Constitution

What is a constitution?
The constitution is a document establishing the club and setting out the purposes for which it has come together and all of the rules under which it proposes to operate. It must reflect the way in which the club works.
A constitution is generally made up of two parts;
(i) the rules which include the basic principles of the group and can be changed only by a General Meeting, and
(ii) the regulations or by-laws which generally can be changed by the Committee.
The rules in your constitution should relate specifically to the administration of the club. Other aspects of your club’s operation are more easily handled outside the formality of these rules. Non-administrative rules generally appear in regulations and by-laws. For example, a club would not include the membership charges or club colours in the rules, as they do not relate to the conduct of the activities of the club.
What to include in a constitution?
The constitution should define the rights and duties of individual members and those of the members of the committee, who are elected to run the club on a day-to-day basis. The constitution should specify:
  • Name of club
  • Powers of the club
  • Qualification for membership; that is, who is entitled to be a member; how an application is made and who decides on applications for membership (usually the committee)
  • Classes of members and their rights; such as honorary life members who have all the entitlements of ordinary members but who may not be eligible to vote
  • Termination of membership; that is how a membership can be cancelled other than by resignation (e.g. overdue membership subscriptions) and the reasons a person can be expelled or suspended from a club.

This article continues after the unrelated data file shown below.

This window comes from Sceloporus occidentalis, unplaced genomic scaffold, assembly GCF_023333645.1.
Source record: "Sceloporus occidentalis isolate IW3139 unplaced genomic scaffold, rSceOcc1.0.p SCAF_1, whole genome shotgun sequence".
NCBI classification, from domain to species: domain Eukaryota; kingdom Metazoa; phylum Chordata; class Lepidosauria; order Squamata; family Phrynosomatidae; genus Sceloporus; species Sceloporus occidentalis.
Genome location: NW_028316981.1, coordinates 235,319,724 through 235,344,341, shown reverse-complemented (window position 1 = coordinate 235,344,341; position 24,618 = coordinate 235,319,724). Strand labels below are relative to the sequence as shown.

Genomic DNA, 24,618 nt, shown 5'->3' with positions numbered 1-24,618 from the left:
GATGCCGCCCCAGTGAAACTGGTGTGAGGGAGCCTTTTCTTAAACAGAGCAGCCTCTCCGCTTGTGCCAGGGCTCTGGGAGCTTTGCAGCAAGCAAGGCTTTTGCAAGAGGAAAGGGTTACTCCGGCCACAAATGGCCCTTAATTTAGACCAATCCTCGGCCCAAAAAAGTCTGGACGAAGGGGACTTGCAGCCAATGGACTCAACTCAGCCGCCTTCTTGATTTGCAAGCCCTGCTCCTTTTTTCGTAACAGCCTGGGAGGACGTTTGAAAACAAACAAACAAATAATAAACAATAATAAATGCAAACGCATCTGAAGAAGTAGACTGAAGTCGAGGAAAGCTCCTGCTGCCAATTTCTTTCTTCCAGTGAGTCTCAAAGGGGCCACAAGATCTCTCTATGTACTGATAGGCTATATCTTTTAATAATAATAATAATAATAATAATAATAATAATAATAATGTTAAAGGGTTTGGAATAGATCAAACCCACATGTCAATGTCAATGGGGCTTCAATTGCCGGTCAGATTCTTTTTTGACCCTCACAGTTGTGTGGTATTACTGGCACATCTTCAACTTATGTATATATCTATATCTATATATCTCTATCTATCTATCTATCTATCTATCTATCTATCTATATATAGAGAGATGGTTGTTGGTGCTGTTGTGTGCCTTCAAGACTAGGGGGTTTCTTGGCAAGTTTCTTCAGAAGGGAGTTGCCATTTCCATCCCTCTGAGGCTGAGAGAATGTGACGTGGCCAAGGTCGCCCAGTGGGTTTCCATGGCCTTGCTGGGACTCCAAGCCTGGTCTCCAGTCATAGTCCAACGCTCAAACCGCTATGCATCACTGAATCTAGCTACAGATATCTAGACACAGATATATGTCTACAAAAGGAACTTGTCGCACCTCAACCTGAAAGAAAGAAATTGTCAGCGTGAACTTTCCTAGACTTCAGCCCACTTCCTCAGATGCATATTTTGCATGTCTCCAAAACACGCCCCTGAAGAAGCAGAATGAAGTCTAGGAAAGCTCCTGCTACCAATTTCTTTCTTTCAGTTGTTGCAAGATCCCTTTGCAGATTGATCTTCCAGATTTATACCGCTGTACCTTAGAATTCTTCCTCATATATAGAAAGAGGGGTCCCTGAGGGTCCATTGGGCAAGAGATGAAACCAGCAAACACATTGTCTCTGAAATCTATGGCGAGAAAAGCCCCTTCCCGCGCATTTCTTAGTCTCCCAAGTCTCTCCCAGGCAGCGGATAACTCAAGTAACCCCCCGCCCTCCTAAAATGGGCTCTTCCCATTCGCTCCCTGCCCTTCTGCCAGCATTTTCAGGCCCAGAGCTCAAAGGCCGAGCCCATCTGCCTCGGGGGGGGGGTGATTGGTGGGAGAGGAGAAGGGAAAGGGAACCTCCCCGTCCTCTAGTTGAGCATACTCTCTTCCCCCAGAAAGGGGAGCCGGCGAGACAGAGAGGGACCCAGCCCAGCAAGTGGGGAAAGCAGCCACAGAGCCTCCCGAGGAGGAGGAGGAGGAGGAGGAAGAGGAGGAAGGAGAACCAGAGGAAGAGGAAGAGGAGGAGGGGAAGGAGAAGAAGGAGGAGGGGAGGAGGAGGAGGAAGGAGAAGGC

• Management Committee/Office Bearer positions
  • Powers of the committee; which enable committee members to manage the day-to-day running of the club
  • The number of members on the committee, the regularity of meetings and number of committee members required for a quorum
  • Timing, manner and voting procedures for major meetings and the minimum number to make meeting valid (quorum)
  • Financial procedures
  • Procedure for amending (changing) the constitution
  • The manner of winding-up the club and the distribution of assets
Changes to the constitution are usually required to be debated and voted upon at an annual general meeting or a special general meeting.
The constitution should always be kept up-to-date by the Secretary, so that there can be no confusion as to the rules at a certain time. It is good practice to send copies of all amendments to those who hold copies of the constitution.
Constitution templates
No two clubs are the same in their aims or objectives. There are examples of generic constitutions which can be modified to suit most clubs. In any constitution there are certain matters which are common and which should always be included for the protection of members.
Below are some example constitution templates.
Acknowledgements
Reproduced with permission from the Australian Sports Commission and Department of Sport and Recreation Western Australia
 

 

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